My Facebook wall recently contained a video which had been shared by one of my friends. “This is amazing!” my friend proclaimed and before I had even decided to watch it or not, the auto-play settings on my phone made the choice for me, and the video began. The opening scene shows an execution. This is followed by a brief moment of animal cruelty and then scene-upon-scene of violent deaths, blood-splattered corpses and trigger-happy shoot-outs. All this is played along to a music track happily entitled Motherf**ker.  I felt strongly that this video would be breaching Facebook’s rules given it’s graphic content. I admit that I had never read Facebook’s rules carefully but I was sure that my reporting of the video would have it immediately removed. I was also partly expecting Facebook to be grateful to me for bringing this video to their attention. After all, by sharing a video it can automatically appear on the walls of unsuspecting Facebook friends. Much to my surprise, Facebook rejected my report saying that the video did not contravene its community standards. I was gobsmacked. How could more than 4 minutes of gratuitous graphic violence be considered acceptable by Facebook and thus available to anyone, including the youngest members, of their community?Read more…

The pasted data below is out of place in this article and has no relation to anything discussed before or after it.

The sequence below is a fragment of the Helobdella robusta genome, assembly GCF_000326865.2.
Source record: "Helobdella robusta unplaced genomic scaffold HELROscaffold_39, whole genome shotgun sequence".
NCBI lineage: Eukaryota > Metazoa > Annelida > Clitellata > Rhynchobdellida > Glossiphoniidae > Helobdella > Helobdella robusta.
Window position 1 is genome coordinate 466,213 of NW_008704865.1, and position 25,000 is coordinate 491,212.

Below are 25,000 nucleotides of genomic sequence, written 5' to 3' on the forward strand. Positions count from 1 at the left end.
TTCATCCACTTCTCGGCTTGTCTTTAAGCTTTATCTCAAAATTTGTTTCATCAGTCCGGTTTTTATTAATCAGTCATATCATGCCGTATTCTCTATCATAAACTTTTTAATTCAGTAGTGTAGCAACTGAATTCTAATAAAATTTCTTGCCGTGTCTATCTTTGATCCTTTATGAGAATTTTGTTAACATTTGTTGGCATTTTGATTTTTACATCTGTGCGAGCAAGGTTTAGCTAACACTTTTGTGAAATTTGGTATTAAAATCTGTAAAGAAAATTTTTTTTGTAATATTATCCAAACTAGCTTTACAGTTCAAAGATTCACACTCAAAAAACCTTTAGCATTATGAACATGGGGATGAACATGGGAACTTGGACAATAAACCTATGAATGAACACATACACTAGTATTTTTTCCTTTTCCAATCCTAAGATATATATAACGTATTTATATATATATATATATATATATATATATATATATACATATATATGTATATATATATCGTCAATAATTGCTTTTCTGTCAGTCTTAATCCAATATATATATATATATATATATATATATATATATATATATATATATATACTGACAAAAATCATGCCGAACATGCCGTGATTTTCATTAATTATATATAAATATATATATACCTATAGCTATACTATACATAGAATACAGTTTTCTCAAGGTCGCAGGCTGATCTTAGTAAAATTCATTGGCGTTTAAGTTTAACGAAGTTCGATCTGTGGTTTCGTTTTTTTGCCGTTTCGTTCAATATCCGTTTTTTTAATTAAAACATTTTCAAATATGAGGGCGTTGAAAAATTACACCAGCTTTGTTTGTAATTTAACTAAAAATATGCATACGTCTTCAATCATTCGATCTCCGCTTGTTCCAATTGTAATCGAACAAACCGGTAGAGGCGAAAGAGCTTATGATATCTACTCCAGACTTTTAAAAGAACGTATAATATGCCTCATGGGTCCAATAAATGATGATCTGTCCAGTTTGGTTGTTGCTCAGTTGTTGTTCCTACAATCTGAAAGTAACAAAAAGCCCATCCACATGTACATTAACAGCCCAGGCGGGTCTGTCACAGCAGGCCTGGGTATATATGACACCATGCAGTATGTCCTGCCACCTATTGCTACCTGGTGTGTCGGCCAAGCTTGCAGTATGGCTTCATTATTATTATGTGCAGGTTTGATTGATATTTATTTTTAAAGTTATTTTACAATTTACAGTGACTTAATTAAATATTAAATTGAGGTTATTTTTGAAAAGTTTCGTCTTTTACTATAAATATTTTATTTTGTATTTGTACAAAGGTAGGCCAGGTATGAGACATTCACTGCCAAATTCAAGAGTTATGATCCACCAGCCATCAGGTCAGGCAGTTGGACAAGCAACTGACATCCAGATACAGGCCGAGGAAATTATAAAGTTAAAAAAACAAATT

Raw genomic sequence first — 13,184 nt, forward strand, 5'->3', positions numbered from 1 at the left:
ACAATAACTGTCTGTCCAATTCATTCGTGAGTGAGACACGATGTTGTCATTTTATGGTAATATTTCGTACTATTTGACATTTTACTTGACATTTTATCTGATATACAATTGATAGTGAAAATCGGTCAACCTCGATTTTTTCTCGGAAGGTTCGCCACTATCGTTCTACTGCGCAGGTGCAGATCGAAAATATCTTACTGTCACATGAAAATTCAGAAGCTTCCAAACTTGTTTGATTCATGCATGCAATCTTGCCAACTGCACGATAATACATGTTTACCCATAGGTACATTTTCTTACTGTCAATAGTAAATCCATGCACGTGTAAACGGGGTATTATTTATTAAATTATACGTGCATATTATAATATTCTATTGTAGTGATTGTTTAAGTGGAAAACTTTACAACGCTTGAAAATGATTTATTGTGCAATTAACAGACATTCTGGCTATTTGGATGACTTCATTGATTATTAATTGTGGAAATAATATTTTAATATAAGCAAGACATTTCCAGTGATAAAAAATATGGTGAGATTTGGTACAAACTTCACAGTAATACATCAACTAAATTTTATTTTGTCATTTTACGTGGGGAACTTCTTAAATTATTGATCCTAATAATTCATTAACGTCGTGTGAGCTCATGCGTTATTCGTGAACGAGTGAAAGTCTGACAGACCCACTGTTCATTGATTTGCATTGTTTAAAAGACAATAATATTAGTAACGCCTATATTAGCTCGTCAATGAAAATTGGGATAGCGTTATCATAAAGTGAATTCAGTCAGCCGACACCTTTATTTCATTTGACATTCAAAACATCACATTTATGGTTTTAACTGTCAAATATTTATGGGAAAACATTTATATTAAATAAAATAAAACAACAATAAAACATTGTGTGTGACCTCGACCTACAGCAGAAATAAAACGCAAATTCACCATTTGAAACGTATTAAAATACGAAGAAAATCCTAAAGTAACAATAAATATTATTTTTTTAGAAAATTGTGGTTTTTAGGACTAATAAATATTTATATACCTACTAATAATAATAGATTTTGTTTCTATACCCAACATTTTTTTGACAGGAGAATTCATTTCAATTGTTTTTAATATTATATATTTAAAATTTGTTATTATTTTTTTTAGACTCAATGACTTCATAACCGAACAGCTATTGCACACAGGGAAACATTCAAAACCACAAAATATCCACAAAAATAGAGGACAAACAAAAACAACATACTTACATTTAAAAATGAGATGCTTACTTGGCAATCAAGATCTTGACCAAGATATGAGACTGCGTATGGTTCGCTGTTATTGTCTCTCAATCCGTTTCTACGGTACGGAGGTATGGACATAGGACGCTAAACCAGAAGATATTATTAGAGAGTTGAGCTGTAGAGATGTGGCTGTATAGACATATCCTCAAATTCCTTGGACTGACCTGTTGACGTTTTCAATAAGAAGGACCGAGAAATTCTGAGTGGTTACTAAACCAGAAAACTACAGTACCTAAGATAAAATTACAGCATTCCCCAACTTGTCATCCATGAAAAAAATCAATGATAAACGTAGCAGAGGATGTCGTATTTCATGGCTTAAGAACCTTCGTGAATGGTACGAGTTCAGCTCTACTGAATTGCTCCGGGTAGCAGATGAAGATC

When’s your first Online Concert?

Students singing on an online concertJust a few weeks ago I was heading home, from school, much earlier than normal. As I do every day, I switched on BBC Radio 3 and expected to be treated to the stations usual expertly selected recordings, interesting interviews or even a live performance of some musical gem that I’d never previously heard. However, this day was different. I had forgotten that it was BBC Music Day and I happened to stumble on a world record attempt.  The concept of the record attempt was simple – get two choirs, each with a soloist, to sing the same hymn at the same time. The catch – the choirs and soloists would be located more than 12,000km away from each other. To add to the pressure, the joint performance would be broadcast live on radio stations in the two different locations and via the web making this online concert available to anyone in the world. What I experienced, on what would usually be an uneventful journey home, gave me a ‘goosebump moment’. Those wonderful experiences that literally makes your hairs stand on end and tingle with delight.